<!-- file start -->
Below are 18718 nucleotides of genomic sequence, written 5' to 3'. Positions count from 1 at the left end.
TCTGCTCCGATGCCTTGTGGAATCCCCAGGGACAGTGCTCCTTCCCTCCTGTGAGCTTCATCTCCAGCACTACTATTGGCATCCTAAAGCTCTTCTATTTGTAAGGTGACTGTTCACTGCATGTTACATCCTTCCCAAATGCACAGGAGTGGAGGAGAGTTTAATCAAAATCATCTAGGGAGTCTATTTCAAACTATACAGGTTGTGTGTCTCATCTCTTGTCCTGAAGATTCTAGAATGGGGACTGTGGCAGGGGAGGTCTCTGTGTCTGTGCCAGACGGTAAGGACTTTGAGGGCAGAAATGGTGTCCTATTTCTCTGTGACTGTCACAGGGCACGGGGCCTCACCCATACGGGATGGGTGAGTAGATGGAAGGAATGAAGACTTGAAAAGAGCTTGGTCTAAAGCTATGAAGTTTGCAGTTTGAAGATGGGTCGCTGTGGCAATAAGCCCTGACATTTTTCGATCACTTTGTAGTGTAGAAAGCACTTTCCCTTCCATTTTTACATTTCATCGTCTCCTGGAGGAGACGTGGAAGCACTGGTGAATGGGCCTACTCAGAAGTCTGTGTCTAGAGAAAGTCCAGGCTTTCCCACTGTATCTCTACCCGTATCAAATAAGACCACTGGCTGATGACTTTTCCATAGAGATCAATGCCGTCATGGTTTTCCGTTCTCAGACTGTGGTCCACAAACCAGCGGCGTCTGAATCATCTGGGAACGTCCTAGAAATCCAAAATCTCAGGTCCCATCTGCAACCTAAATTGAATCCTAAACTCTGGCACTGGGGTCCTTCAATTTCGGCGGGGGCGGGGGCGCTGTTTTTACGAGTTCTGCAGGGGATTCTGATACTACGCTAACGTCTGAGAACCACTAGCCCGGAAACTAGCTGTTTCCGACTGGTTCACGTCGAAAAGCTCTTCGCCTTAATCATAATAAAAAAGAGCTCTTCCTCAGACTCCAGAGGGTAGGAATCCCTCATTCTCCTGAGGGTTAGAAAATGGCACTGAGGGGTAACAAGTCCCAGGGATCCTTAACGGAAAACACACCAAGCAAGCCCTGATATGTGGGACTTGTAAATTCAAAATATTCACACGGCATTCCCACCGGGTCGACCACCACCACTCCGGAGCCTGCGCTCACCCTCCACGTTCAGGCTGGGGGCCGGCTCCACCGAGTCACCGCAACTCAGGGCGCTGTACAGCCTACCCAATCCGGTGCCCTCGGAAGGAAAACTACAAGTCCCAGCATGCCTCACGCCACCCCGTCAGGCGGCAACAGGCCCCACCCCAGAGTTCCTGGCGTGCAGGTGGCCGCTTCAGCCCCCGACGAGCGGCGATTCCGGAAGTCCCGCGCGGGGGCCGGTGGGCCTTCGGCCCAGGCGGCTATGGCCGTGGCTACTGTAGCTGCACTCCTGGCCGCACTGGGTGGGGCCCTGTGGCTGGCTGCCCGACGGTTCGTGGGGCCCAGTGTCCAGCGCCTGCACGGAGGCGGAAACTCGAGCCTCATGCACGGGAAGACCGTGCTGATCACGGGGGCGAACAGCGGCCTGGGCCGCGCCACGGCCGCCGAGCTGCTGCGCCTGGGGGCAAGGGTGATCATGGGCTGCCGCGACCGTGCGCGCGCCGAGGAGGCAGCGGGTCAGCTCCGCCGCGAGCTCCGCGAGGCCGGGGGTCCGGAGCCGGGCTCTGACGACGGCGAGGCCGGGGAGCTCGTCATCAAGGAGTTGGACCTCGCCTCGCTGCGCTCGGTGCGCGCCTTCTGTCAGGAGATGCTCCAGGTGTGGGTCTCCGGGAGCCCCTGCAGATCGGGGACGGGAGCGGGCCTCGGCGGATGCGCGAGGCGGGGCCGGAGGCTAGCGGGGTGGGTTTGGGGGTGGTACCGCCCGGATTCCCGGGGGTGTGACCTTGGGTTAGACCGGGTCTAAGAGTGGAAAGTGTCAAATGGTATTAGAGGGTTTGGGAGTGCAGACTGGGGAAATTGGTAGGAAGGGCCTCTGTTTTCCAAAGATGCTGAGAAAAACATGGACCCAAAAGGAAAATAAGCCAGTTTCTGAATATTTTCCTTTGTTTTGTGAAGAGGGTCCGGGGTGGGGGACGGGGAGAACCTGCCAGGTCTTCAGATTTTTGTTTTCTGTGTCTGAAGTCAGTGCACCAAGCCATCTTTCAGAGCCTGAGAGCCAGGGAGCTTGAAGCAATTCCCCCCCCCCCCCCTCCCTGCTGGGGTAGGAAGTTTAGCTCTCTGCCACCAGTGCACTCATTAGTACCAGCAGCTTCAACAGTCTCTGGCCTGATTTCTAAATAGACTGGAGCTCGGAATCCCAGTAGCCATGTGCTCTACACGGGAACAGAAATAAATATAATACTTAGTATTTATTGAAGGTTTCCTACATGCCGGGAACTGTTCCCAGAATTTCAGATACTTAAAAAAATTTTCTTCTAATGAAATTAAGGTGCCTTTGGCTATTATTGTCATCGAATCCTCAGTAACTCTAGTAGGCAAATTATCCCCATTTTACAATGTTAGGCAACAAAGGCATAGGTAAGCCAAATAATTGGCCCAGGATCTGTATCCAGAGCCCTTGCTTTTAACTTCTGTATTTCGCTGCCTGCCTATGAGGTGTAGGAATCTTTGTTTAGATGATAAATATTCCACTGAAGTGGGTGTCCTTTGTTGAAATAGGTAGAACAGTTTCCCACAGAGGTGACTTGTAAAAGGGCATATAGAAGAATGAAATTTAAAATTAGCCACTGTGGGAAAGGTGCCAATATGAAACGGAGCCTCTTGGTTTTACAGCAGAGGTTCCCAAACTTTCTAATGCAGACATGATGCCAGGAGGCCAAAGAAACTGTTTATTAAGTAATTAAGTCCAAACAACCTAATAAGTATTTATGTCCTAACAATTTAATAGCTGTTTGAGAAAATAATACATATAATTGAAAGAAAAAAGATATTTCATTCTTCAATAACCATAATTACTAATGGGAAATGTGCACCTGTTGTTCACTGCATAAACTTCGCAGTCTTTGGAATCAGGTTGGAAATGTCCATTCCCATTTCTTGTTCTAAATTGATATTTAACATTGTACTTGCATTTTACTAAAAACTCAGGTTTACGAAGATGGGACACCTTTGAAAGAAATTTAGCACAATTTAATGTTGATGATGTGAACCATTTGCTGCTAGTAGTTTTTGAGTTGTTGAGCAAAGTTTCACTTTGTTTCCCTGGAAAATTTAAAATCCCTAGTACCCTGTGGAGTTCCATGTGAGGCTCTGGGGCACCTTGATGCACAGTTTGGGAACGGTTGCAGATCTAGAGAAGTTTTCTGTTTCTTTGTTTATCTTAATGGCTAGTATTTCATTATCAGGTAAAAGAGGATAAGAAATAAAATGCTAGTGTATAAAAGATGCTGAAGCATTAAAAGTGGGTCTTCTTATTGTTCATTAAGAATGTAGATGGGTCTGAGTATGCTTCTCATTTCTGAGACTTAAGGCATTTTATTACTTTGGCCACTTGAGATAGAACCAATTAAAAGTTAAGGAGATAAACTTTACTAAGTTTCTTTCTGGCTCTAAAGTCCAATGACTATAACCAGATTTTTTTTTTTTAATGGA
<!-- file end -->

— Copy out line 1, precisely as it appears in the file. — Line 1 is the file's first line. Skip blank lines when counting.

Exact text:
Below are 18718 nucleotides of genomic sequence, written 5' to 3'. Positions count from 1 at the left end.